My young niece received the game Candy Land and wants to play it several times a day. Naturally, I am frequently drafted as an opponent.
I discovered that my niece cheats rampantly. Sometimes, she will advance three green squares instead of two. Or if a yellow card will take her to a licorice square (lose a turn), she will ignore it and go to the yellow square after that. But the best cheating takes place when she draws a pink location card which sends her backward.
My niece is always careful to draw the card and turn it so only she can see what it is. If the card is an unfavorable one, she will hide it under her knee and tell me, "Hey, go play with the baby for a little bit." I naturally oblige, and when I return after a few seconds, her location card has magically changed into a two-green card or something else comparatively harmless.
I found this change in personality surprising. In earlier encounters, she was happy to share in the winning. In fact, sometimes, while resetting a game after winning, she would say, "Okay, you win this next one." And she would let me win!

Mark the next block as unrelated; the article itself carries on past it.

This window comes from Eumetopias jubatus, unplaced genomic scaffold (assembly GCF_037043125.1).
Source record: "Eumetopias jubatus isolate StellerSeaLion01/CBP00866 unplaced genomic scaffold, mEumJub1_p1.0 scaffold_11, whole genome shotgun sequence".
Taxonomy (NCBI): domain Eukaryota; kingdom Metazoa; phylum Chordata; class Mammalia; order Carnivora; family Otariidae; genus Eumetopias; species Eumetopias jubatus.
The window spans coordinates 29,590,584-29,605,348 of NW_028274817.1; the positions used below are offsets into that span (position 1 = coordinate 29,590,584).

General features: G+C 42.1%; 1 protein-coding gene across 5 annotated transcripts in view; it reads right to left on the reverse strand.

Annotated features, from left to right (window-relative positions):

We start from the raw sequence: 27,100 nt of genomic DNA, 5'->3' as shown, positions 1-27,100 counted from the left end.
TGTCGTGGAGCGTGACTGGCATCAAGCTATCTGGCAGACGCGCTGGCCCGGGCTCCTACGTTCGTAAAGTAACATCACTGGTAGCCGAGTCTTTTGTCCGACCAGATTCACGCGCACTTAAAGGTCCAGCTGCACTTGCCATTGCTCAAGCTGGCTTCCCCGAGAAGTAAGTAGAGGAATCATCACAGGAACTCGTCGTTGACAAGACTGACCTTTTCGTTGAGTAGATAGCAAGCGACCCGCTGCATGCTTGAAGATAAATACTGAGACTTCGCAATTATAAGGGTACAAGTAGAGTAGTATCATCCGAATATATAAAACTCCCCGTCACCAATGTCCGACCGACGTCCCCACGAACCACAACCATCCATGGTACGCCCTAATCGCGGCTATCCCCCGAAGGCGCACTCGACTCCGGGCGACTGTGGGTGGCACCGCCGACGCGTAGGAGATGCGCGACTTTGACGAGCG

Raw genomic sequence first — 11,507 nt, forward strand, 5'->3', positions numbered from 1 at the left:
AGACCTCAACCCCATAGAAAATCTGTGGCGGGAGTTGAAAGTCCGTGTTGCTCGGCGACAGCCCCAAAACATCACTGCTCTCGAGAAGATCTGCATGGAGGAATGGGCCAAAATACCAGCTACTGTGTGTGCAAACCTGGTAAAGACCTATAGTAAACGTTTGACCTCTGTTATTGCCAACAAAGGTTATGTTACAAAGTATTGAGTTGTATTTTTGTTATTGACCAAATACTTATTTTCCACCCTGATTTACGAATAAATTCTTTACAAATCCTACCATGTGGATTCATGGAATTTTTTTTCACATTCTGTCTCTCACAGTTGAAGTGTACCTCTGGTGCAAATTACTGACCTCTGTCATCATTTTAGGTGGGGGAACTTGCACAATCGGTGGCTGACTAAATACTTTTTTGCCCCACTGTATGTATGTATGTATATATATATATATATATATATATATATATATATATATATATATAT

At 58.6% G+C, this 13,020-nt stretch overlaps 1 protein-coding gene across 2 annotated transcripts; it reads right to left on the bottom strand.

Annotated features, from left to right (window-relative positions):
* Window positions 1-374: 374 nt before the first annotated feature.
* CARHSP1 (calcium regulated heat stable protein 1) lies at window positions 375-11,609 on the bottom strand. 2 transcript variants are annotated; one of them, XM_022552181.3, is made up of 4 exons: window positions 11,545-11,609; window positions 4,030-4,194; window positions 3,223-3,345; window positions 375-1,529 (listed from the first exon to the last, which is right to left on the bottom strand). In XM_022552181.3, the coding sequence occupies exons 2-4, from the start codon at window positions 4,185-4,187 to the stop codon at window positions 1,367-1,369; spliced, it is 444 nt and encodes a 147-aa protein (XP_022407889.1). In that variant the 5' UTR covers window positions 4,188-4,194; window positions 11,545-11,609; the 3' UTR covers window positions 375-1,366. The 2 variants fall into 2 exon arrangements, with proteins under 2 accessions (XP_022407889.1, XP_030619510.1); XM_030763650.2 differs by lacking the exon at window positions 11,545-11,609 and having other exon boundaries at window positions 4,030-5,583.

Anyway, after one of the games of Candy Land which she won (actually, she wins every game), I declined to play another because she was cheating. She pled with me, "Okay, this time, no cheating." I agreed to play another game.
In the game that followed, she cheated five times, even more than in the previous game.
She wanted to play again. "I'm serious, I'm not cheating now."
In the "I'm serious, no cheating" game, there was, I will concede, technically no cheating during game play.
Instead, she stacked the deck.
- A mathematical comparison of Candy Land with other games demonstrates that Candy Land games have a nearly 1% chance of lasting more than 100 moves. Under these conditions, cheating (or more likely, anti-cheating, i.e., throwing the game) is probably recommended just to get the game to end.
- Time spent playing Candy Land is inversely proportional to time spent learning linear algebra.
- A Tale of Candy Land Deceit Part 1, Part 2.